How’d you like them apples?!

 

How to drink apple cider vinegar:

Now don’t be buying anything but the top quality, murky looking apple cider vinegar from the health food store that has the picture of the lady in the straw hat with a Bible quote on the label (Bragg’s.)

The murkiness is due to the vinegar containing all the GOOD stuff which is known as “the mother” it’s kind of like the worm at the bottom of the tequila bottle.

To begin with you will find apple cider vinegar mouth-pursingly sour and not look forward to drinking it. Suck it up buttercup, it’s good for you.

Mix one or two teaspoons into a small glass of water, stir well and down the hatch! Once you acquire a taste for it you can increase this to a tablespoon. Or you can do as I do and make a big ol’ batch of it, keep it in the fridge for the day and pour a glass before meals as well as drink it as a refreshing beverage in between.

I mix apple cider vinegar with fresh cut lemon and honey, muddle like I’m a cocktail maker, top with water and away I go.

Non-BPA, glass bottle, ode to the wanker.

Non-BPA, glass bottle, ode to the wanker.

I trust I have inspired you? Good. Now pop thee on in to thy local health food store and ask for apple cider vinegar with the mother.

~Yours in good health and preventative medicine, K180, x

 

References:

Vinegar Improves Insulin Sensitivity to a High-Carbohydrate Meal in Subjects With Insulin Resistance or Type 2 Diabetes.

What the Research Really Says about Apple Cider Vinegar.

 

 

 

 

 

 

Comments

  1. Christie @ Fig & Cherry says:

    It’s surprising how quickly you get used to the sourness, now I love it! Great idea to make a jug up, will be doing that xx

    • It’s like that with any food that’s good for you. I’m waiting and waiting for my husband to come around to beetroot but you can’t even sneak it onto a burger! x

  2. I had no idea it stopped heartburn! I am going to tell me dad, and glug it back before a meal myself!

    Also, I used ACV to fix my awful, most painful ever in my life, pregnancy sunburn. And it worked REALLY well. And I use it to condition Lior’s hair. Haha.

    • It may or may not be the answer to heartburn, it’s a matter of trial and error. IF the issue is insufficient gastric acid then yes, it ought to help. But if the issue is slackened esophageal tissue or an ulcer for example then apple cider vinegar won’t help there! For myself I was a bit nervous to take it as I’ve been experiencing pregnancy related heartburn but I was pleasantly surprised that it didn’t repeat on me. I still have to take a teaspoon of Gaviscon a couple of times a day but you know what sets off my heartburn the most? My fish oil and multivitamins! Ironic… 😉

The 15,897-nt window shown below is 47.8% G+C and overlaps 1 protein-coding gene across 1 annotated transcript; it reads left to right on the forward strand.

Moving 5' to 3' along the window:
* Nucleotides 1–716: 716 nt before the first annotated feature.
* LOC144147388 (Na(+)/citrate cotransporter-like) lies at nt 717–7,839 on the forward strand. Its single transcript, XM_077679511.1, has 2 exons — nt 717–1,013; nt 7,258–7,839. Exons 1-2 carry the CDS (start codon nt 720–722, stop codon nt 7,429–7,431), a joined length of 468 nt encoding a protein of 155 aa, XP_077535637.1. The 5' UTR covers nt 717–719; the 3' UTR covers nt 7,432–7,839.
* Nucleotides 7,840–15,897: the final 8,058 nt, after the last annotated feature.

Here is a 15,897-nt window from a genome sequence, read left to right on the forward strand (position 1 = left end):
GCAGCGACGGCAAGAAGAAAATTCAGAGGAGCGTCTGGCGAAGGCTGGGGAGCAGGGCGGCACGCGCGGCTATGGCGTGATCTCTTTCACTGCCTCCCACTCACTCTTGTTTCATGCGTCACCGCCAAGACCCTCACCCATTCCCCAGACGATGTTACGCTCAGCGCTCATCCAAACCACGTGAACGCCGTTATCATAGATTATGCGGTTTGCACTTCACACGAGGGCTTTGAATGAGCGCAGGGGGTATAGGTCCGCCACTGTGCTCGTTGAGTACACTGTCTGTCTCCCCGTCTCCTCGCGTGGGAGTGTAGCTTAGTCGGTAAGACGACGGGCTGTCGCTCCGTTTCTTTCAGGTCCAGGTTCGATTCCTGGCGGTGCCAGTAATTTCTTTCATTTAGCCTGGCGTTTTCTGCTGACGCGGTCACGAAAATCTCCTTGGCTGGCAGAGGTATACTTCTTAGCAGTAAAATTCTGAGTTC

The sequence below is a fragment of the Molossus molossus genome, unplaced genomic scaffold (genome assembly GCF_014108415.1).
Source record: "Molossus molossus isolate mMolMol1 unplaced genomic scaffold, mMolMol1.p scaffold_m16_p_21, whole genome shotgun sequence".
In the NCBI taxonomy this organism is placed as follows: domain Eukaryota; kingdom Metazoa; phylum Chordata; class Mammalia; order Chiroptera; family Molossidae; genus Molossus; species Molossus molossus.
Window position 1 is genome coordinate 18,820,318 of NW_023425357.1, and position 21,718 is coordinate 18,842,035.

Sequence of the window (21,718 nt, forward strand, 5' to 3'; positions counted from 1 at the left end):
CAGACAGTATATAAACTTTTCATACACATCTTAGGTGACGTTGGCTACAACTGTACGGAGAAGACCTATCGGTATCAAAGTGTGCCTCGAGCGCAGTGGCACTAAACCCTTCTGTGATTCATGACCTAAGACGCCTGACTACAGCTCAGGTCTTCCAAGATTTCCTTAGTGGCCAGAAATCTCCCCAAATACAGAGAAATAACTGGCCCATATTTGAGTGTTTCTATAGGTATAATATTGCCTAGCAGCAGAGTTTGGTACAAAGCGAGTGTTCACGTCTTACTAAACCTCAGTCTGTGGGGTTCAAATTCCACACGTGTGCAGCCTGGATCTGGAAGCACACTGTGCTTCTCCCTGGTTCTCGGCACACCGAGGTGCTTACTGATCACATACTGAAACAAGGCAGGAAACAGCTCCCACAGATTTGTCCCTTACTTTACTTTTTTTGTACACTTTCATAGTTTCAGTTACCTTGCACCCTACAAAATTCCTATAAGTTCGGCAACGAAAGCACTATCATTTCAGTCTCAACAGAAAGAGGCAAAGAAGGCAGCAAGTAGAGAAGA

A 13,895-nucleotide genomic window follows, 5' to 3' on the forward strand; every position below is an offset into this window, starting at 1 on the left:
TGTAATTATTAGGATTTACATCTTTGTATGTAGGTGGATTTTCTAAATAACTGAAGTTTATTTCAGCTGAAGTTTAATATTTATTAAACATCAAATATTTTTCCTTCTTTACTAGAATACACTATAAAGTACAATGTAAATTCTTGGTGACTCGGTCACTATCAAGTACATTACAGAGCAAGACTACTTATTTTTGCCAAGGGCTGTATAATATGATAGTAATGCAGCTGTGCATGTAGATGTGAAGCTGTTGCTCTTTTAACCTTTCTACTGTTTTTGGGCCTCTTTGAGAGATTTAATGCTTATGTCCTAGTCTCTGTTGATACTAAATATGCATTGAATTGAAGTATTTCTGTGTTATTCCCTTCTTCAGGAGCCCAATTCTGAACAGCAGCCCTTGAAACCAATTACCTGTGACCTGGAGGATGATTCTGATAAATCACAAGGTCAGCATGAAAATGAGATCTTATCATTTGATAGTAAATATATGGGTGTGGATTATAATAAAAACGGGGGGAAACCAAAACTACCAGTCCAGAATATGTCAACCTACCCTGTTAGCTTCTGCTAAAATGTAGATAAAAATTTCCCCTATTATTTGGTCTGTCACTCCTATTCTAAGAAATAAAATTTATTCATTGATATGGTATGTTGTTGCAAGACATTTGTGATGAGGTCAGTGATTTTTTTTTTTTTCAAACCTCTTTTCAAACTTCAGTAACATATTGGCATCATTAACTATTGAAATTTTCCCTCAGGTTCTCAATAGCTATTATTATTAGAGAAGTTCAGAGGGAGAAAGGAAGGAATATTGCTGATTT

3. I bought some of this but had no idea what to do with it. Now I will away and swill some to aid my gurgling tummy…

  4. Thank you! A very appropriate post-Christmas dinner day topic… =) going to share this on the Zimt FB page.

  5. Just went and bought the last bottle in the health shop as the first step towards a healthier 2014. It looks all cloudy and medicinal!

  6. katie pepper says:

    I read this a few weeks ago and bought myself a bottle! For weeks I’ve have gurgly-belly-bloatiness and I know if I go to the doctor I’d be sent for a battery of tests, put on nasty antibiotics and probably be no better at the end of it all… So I’m going to trial the apple cider vinegar! It tastes bloody awful but I’ll get used to it. Anything else to de-bloat, aside from buying larger jeans so I don’t have to undo the button and zipper when I eat/sit/drive? (Note, if it doesn’t help, I promise to go to the doctor…!)

    • Hmmm, have you changed anything in your diet or lifestyle? Have you been exposed to a gastro bug or other illness? And what are your other symptoms (changes to poo, farty, pain?)

      • katie pepper says:

        I am a nurse so constantly exposed to gastro-like illnesses (but I maintain that I’ve never actually had it, touch wood). I’m just bloated with perhaps a bit extra fartiness but not extreme. There’s a mild achy pain a fair bit of the time. A few years ago I think I had giardia post-travel and the symptoms I have now are similar but a bit milder. I’m very regular, although sometimes I feel a bit ill before I go… but as soon as it’s out, I’m better. Ideas?